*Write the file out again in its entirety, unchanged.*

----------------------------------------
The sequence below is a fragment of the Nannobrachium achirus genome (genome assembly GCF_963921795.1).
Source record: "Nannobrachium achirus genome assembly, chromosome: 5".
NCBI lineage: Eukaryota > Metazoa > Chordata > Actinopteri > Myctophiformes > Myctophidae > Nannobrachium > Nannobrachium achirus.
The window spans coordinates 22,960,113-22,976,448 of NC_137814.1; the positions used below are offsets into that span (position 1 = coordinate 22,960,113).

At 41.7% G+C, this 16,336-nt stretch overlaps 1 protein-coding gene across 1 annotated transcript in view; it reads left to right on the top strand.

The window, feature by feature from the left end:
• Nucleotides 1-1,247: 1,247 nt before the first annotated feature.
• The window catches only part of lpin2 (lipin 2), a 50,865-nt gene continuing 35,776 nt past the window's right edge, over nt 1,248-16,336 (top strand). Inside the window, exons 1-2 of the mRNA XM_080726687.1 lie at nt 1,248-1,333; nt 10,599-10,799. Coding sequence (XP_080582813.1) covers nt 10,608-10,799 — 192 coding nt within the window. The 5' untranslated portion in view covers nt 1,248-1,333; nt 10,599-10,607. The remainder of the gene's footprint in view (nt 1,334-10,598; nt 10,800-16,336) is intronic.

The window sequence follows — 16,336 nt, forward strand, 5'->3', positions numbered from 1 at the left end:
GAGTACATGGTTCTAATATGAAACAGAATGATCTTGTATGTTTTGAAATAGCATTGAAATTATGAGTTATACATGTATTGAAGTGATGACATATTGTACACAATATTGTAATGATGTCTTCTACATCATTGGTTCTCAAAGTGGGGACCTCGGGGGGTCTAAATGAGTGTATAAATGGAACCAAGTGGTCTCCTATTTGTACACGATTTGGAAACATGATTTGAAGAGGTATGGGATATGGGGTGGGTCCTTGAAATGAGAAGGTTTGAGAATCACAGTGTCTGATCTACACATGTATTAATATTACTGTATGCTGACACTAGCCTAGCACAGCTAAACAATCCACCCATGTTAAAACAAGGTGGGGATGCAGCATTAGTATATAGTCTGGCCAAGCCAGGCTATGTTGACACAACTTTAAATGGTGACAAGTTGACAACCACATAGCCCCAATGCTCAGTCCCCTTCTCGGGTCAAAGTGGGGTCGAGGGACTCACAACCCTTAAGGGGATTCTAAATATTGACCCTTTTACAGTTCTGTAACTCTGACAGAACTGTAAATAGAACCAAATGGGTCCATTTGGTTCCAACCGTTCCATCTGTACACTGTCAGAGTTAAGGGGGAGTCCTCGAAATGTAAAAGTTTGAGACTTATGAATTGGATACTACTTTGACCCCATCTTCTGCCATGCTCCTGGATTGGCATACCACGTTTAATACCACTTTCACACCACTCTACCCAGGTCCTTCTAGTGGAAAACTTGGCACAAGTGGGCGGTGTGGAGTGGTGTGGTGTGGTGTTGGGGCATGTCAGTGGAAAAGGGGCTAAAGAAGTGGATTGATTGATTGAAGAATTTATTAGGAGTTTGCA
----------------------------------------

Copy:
The sequence below is a fragment of the Nannobrachium achirus genome (genome assembly GCF_963921795.1).
Source record: "Nannobrachium achirus genome assembly, chromosome: 5".
NCBI lineage: Eukaryota > Metazoa > Chordata > Actinopteri > Myctophiformes > Myctophidae > Nannobrachium > Nannobrachium achirus.
The window spans coordinates 22,960,113-22,976,448 of NC_137814.1; the positions used below are offsets into that span (position 1 = coordinate 22,960,113).

At 41.7% G+C, this 16,336-nt stretch overlaps 1 protein-coding gene across 1 annotated transcript in view; it reads left to right on the top strand.

The window, feature by feature from the left end:
• Nucleotides 1-1,247: 1,247 nt before the first annotated feature.
• The window catches only part of lpin2 (lipin 2), a 50,865-nt gene continuing 35,776 nt past the window's right edge, over nt 1,248-16,336 (top strand). Inside the window, exons 1-2 of the mRNA XM_080726687.1 lie at nt 1,248-1,333; nt 10,599-10,799. Coding sequence (XP_080582813.1) covers nt 10,608-10,799 — 192 coding nt within the window. The 5' untranslated portion in view covers nt 1,248-1,333; nt 10,599-10,607. The remainder of the gene's footprint in view (nt 1,334-10,598; nt 10,800-16,336) is intronic.

The window sequence follows — 16,336 nt, forward strand, 5'->3', positions numbered from 1 at the left end:
GAGTACATGGTTCTAATATGAAACAGAATGATCTTGTATGTTTTGAAATAGCATTGAAATTATGAGTTATACATGTATTGAAGTGATGACATATTGTACACAATATTGTAATGATGTCTTCTACATCATTGGTTCTCAAAGTGGGGACCTCGGGGGGTCTAAATGAGTGTATAAATGGAACCAAGTGGTCTCCTATTTGTACACGATTTGGAAACATGATTTGAAGAGGTATGGGATATGGGGTGGGTCCTTGAAATGAGAAGGTTTGAGAATCACAGTGTCTGATCTACACATGTATTAATATTACTGTATGCTGACACTAGCCTAGCACAGCTAAACAATCCACCCATGTTAAAACAAGGTGGGGATGCAGCATTAGTATATAGTCTGGCCAAGCCAGGCTATGTTGACACAACTTTAAATGGTGACAAGTTGACAACCACATAGCCCCAATGCTCAGTCCCCTTCTCGGGTCAAAGTGGGGTCGAGGGACTCACAACCCTTAAGGGGATTCTAAATATTGACCCTTTTACAGTTCTGTAACTCTGACAGAACTGTAAATAGAACCAAATGGGTCCATTTGGTTCCAACCGTTCCATCTGTACACTGTCAGAGTTAAGGGGGAGTCCTCGAAATGTAAAAGTTTGAGACTTATGAATTGGATACTACTTTGACCCCATCTTCTGCCATGCTCCTGGATTGGCATACCACGTTTAATACCACTTTCACACCACTCTACCCAGGTCCTTCTAGTGGAAAACTTGGCACAAGTGGGCGGTGTGGAGTGGTGTGGTGTGGTGTTGGGGCATGTCAGTGGAAAAGGGGCTAAAGAAGTGGATTGATTGATTGAAGAATTTATTAGGAGTTTGCA